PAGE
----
How to Financially Prepare for: Job Loss
by Travis L.
How to Financially Plan for Life Events: Job Loss
Imagine having just made a large purchase and then being laid off the next day- talk about a series of unfortunate events. This situation would not only send you into a panic, it could affect the chances of landing on your feet and being able to recover financially.
I learned my lesson last year when it happened to me. I wasn't observing the relevant signals in the workplace, like a drop in morale from management, circulating rumors, and many closed-door meetings. I will never let myself be too comfortable again and will stay alert of any changes in my company and the industry.
Here are some tips to help you plan for the loss of an income and to be aware of when job loss could happen, so you're financially prepared.
Stay Aware of the Industry and Company
It's wise to know the nature of your company and the industry you're in. How has your company performed in the last few years? What are the industry trends? are sales heavily seasonal? Do certain factors like climate, weather, the economy or even politics have a direct effect on your role?
Be Interview Ready
An up-to-date resume can be a game changer when you are caught out of work. I'd recommend having a recurring meeting set with yourself to update your resume at least twice a year so you don't forget any key information or results.
It's also important to have a worthy interview outfit ready to go in your closet. Your clothes don't need to be expensive but you need to look put together at an interview. Create a go-to outfit that you can wear again and again. "The most economic approach is to go only with classic clothing and not trendy," Andy Gilchrist, author of The Encyclopedia of Men's Clothes, said.
Network in the Community
Make an effort to see what else is available within your community. Be aware of job openings and get out there and be social. Make it a personal goal to see how many people you can get your name in front of and build upon that number each week. Hopefully you won't need these contacts immediately, but it never hurts to have resources and connections you can reach out to when necessary.
There are many different resources to help you find different professional organizations in your area. You can check out Meetups or Facebook events around you.
Adjust Your Budget Immediately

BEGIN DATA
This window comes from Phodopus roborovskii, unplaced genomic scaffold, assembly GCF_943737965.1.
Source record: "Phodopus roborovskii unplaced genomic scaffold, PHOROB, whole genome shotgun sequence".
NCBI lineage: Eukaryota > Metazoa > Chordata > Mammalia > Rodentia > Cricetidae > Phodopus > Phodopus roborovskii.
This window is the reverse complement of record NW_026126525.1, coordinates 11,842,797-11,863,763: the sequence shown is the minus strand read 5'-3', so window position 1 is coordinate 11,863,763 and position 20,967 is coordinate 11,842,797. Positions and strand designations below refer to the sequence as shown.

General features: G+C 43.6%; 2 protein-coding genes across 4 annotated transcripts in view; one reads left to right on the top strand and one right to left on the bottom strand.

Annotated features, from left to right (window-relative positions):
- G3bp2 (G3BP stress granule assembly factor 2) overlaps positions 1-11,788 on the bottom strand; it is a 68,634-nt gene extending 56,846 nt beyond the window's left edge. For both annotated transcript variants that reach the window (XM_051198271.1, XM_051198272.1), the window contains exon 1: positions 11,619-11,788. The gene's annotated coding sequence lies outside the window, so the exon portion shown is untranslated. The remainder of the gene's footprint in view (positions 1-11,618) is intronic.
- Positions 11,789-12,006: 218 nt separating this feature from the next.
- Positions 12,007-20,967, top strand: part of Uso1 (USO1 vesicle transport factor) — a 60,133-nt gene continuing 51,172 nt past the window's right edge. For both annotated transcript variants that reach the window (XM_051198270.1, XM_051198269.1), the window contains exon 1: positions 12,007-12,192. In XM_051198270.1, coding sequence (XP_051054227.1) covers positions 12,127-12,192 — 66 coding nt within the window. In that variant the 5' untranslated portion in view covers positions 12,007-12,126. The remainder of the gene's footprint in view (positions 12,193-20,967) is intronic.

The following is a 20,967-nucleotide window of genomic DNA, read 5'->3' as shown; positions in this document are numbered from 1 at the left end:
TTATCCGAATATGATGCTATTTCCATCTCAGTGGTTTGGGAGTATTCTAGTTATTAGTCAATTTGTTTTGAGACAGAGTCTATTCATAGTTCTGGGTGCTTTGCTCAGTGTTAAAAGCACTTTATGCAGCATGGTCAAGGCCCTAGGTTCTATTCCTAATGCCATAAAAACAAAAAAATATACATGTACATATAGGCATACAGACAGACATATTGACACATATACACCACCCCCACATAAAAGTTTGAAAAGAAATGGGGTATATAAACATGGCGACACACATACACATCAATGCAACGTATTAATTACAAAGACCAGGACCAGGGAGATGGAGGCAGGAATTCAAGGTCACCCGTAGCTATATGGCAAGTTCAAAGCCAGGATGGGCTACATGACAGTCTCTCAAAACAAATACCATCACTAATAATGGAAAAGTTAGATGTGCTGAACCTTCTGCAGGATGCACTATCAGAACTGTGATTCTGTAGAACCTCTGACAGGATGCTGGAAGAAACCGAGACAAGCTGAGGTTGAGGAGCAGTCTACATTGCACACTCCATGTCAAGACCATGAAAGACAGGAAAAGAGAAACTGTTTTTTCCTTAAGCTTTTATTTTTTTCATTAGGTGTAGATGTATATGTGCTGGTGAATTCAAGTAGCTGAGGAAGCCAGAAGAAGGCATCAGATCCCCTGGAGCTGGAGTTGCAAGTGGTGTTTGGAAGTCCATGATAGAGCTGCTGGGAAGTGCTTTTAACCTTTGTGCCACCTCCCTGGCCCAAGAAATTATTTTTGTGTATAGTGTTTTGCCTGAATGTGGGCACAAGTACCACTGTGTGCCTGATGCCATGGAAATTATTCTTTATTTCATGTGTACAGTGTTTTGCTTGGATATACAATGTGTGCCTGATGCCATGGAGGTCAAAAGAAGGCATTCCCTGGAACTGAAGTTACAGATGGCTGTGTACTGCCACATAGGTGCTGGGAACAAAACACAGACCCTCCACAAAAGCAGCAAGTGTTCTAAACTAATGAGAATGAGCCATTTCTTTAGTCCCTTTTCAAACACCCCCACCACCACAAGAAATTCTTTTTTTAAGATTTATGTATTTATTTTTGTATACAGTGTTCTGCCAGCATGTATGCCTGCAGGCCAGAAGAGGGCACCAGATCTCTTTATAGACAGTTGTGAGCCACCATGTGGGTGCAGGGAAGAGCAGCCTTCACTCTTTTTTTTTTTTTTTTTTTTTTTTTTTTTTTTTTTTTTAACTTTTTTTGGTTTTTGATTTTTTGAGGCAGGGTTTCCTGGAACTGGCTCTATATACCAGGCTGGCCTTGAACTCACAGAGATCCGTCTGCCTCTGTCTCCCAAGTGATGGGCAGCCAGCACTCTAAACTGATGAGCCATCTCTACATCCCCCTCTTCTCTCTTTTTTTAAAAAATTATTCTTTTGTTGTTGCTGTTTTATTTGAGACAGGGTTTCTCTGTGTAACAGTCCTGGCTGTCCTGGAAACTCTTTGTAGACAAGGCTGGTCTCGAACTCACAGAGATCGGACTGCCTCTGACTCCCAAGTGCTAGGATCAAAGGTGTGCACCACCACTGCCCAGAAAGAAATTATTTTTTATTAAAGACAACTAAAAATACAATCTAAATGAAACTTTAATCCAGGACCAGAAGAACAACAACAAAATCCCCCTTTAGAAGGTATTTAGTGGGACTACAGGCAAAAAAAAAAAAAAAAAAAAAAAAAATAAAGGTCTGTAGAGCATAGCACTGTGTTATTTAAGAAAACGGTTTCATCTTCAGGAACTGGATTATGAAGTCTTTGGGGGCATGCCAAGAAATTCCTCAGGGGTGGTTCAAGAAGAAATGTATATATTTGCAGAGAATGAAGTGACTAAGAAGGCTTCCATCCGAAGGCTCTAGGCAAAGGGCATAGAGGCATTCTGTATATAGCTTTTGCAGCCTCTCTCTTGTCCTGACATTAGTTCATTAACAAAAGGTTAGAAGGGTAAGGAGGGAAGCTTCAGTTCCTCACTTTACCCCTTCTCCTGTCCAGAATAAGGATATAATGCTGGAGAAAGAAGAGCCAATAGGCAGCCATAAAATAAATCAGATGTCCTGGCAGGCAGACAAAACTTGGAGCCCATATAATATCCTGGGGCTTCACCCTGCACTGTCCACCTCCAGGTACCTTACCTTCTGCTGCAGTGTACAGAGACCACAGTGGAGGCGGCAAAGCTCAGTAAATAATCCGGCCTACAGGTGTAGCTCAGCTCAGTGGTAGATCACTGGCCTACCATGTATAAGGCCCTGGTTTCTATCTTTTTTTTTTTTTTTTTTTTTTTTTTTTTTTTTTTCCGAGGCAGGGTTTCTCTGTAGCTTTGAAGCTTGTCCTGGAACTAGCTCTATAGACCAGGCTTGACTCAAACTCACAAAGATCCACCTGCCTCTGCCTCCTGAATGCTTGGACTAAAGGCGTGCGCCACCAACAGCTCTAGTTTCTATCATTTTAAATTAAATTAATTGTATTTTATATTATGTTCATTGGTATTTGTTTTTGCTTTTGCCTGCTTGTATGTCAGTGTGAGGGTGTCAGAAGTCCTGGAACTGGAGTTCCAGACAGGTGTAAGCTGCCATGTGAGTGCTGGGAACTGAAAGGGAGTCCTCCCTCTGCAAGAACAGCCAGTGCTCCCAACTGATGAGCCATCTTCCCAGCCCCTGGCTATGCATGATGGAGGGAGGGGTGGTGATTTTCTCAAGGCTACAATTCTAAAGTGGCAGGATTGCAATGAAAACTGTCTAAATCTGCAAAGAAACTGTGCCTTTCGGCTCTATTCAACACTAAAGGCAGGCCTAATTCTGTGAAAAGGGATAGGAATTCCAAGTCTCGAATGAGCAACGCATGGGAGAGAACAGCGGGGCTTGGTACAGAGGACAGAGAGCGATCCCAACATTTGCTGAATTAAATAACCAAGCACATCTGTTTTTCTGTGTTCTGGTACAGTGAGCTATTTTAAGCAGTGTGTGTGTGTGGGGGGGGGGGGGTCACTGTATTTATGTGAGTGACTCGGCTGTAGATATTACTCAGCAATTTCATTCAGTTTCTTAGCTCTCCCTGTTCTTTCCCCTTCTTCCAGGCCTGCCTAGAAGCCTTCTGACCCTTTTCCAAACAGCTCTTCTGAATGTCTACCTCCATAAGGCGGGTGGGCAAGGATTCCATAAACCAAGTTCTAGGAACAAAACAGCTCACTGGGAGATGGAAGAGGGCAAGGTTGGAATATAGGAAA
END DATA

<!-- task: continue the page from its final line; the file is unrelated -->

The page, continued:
Consider your budget and take out anything that isn't 100% necessary. While it's nice to occasionally pick up a soda on the way to work, opt for the free coffee or water in the office. Even going out to lunch for a cheap sandwich adds up. Instead, buy some meat, cheese, and bread in bulk and make your own. Why not save some calories and some money?
Saving Money Now, Rather Than Later
Having money stores away, even a small amount, can work wonders in a time of need, not only for your bank account, but for your stress level. While saving can be a challenging aspect if you are routinely living paycheck-to-paycheck, don't underestimate the power of putting even a few dollars into your bank account each month if there's a possibility you could be out of a job soon. Those few dollars add up and can help you when something unplanned pops up, or if you were to lose your job.
Financial experts typically recommend people's emergency fund to have three to six months of expenses available. However, there are many other items to consider about your lifestyle, type of job, how fit you are for hiring, and more. Here is an emergency fund calculator to put in your personal information to get a better idea for a personalized goal.
Finding a Money-Making Hobby or Side Gig
While you can't always know when a job loss is on the way, you can always be prepared by having more than one money-making option up your sleeve. It's never a bad idea to have multiple things going on at once if an opportunity were to fall flat. Consider your interests and strengths. Could one of these be a way to earn extra income each month? Now is a good time to test out a few ideas or big dreams you've always wanted to try and see if it is profitable.
Or, if you don't necessarily have a hobby but are passionate about your products or enjoy sales, there are many direct sale companies you can look into. These businesses can be done on your phone and in the comfort of your home.
It's stressful and emotionally challenging to be released from a company, but you're not alone. Many of us in the working world have been through the same situation at some point. Remember to breathe and just move forward.
For more tips, visit our other blog posts covering money-saving tips.
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